The erstwhile disciplines of procurement and even logistics and transportation tend to be outsourced to third and fourth party logistics providers (3PLs and 4PLs). Companies in this part of the supply chain design for logistics and design for fulfilment. Downstream companies acting as ‘value added resellers’ (VARs) create increasingly complex business models and supply chains. In fact a typical company can be part of a supply chain and outsource some (or all) of its operations to other providers, retaining only design or brand management. It may also (and simultaneously) provide out sourced services to other and sometimes competing supply chains, or even be a part of multiple supply chains for different classes of products that operate at different clock speeds.

The consequence of these complexities has been a change in the business models of many businesses. Supply chains have moved away from merely monitoring or managing the flow of material and even information or both. Modern supply chains now need to manage relationships and complex alliances and treat information as a strategic resource. They need to manage the learning agenda at the dyadic interface of their supply chain partners and yet remain competitive.

The key to modernising the supply chain is not in introducing new technology alone; a common mistake made by managers. Information and technology are critical enablers in all business operations. The key then is to get the management decisions that create value ‘spot-on’ at the outset of the process. Deciding service levels, deciding the architecture of who holds inventories, how is fulfilment delayed, mapping the supply chain, superimposing the key management and supply chain techniques that underlie value need to be resolved. Only then will the right information and technology enablers add value.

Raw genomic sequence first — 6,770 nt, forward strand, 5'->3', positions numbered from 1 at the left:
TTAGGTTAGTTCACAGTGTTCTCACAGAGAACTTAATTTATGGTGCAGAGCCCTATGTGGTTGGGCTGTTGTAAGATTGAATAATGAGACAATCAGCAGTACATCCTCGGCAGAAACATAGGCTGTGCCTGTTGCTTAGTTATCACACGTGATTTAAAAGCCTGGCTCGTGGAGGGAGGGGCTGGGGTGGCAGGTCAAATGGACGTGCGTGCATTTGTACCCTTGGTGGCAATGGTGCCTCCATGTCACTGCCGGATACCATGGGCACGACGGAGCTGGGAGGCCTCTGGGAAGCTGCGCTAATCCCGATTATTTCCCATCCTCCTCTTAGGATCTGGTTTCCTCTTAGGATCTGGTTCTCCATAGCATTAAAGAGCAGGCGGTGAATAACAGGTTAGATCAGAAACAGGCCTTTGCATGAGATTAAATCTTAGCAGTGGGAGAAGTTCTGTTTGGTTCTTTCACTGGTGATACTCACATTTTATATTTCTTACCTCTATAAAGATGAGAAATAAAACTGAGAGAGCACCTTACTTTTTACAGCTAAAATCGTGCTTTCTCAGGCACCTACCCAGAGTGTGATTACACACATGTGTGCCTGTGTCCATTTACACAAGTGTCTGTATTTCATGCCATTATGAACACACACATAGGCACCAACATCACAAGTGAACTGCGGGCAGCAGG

Allan Rodrigues is a specialist in restructuring modern supply chains. You can contact him at allan@theBusinessBinnacle.co.nz [no spam].

 


 

References

  1. Simchi-Levi, D., Kaminsky, P., & Simchi-Levi, E. (2008). Designing and managing the supply chain: concepts strategies and case studies. (3rd ed.). Boston, Massachusetts. McGraw Hill/Irwin.
  2. Slack, N. Chambers, S., & Johnston, R. (2010). Operations Management . (6th ed.). Edinburgh, Pearson Education Ltd.
  3. Simchi-Levi, D. (2010). Operations rules: Delivering customer value through flexible operations. Boston, Massachusetts. MIT Press. (Ch 3)
  4. Boyer, K., & Verma, R,. (2010). Operations and supply chain management for the 21st century. Mason, USA: South-Western Cengage Learning. (Ch6).
  5. Jacobs, F.R., & Chase, R.B. (2011). Operations and supply chain management. (13th ed.). New York: McGraw-Hill/Irwin. (Ch 13).
  6. Jacobs, F.R., & Chase, R.B. (2010). Operations and supply management: The core (2nd ed.). New York: McGraw-Hill/Irwin. (Ch 8).